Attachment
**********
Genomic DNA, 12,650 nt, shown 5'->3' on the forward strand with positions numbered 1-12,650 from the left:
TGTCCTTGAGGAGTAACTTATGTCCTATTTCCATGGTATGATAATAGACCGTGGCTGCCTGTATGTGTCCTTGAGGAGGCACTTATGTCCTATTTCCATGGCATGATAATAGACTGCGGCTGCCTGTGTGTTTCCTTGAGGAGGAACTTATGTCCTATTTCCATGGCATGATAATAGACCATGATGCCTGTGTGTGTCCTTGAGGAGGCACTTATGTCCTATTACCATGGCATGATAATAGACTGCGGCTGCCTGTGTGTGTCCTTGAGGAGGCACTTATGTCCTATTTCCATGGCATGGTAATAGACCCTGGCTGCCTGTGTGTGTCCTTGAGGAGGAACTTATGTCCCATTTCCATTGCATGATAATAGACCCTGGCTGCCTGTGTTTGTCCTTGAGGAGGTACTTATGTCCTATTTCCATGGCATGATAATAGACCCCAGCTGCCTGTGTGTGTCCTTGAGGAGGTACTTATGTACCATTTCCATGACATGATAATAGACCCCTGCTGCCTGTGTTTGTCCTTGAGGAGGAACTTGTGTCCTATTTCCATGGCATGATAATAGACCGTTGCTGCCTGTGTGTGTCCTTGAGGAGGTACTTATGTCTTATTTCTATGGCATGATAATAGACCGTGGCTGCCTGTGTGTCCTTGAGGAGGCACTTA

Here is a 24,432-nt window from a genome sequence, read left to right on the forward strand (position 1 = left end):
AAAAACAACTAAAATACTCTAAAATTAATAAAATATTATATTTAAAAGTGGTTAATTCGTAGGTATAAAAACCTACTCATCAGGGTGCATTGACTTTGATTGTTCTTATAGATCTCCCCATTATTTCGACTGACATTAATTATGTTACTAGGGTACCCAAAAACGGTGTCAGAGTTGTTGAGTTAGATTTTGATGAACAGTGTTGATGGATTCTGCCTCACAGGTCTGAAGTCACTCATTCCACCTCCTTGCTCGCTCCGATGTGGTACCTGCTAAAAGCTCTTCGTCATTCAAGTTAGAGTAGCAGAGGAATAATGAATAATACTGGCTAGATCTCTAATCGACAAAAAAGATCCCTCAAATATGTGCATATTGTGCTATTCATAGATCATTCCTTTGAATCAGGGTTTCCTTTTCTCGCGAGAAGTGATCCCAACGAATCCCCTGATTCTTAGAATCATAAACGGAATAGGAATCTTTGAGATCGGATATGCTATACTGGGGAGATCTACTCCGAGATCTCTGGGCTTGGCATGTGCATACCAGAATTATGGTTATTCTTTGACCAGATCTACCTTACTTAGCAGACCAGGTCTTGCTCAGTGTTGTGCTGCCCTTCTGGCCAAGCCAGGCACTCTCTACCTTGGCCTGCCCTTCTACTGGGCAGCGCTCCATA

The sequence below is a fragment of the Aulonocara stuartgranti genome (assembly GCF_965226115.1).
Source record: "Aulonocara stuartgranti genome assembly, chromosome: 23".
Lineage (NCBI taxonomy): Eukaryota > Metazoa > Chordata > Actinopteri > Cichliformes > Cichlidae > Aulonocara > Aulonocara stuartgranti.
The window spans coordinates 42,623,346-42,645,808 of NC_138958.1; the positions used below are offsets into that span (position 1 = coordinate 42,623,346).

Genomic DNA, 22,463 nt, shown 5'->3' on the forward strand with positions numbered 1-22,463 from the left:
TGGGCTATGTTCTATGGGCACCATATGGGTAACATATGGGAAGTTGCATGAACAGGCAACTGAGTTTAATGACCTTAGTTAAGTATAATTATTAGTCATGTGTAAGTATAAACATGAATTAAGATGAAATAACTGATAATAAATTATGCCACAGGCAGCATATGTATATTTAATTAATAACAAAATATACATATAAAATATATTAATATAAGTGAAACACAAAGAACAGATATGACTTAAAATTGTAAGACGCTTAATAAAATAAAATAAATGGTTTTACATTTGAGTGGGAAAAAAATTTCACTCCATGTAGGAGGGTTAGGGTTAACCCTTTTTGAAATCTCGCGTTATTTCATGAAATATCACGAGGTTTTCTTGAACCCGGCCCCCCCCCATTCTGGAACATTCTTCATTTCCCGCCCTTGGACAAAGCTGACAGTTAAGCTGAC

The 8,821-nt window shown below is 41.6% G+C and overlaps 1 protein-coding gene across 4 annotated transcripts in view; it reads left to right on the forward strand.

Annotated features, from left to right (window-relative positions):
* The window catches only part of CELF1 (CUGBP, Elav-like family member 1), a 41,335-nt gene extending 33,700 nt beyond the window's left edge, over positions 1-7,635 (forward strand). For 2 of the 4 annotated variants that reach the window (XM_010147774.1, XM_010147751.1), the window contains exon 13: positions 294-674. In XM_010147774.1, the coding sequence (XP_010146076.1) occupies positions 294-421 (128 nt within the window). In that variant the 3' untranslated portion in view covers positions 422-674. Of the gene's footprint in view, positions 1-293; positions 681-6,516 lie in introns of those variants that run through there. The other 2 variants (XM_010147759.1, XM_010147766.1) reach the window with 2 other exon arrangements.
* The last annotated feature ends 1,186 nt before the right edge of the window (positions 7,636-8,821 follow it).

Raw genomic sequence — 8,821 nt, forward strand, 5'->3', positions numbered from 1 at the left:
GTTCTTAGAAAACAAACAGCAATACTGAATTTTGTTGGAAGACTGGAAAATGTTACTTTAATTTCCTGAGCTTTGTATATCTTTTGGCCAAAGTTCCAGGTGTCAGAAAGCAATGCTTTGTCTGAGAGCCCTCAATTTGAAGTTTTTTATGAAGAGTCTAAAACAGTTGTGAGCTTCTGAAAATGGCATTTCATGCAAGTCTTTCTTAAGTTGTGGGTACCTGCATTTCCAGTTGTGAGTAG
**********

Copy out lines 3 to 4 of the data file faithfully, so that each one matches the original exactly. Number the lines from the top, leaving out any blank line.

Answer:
Here is a 24,432-nt window from a genome sequence, read left to right on the forward strand (position 1 = left end):
AAAAACAACTAAAATACTCTAAAATTAATAAAATATTATATTTAAAAGTGGTTAATTCGTAGGTATAAAAACCTACTCATCAGGGTGCATTGACTTTGATTGTTCTTATAGATCTCCCCATTATTTCGACTGACATTAATTATGTTACTAGGGTACCCAAAAACGGTGTCAGAGTTGTTGAGTTAGATTTTGATGAACAGTGTTGATGGATTCTGCCTCACAGGTCTGAAGTCACTCATTCCACCTCCTTGCTCGCTCCGATGTGGTACCTGCTAAAAGCTCTTCGTCATTCAAGTTAGAGTAGCAGAGGAATAATGAATAATACTGGCTAGATCTCTAATCGACAAAAAAGATCCCTCAAATATGTGCATATTGTGCTATTCATAGATCATTCCTTTGAATCAGGGTTTCCTTTTCTCGCGAGAAGTGATCCCAACGAATCCCCTGATTCTTAGAATCATAAACGGAATAGGAATCTTTGAGATCGGATATGCTATACTGGGGAGATCTACTCCGAGATCTCTGGGCTTGGCATGTGCATACCAGAATTATGGTTATTCTTTGACCAGATCTACCTTACTTAGCAGACCAGGTCTTGCTCAGTGTTGTGCTGCCCTTCTGGCCAAGCCAGGCACTCTCTACCTTGGCCTGCCCTTCTACTGGGCAGCGCTCCATA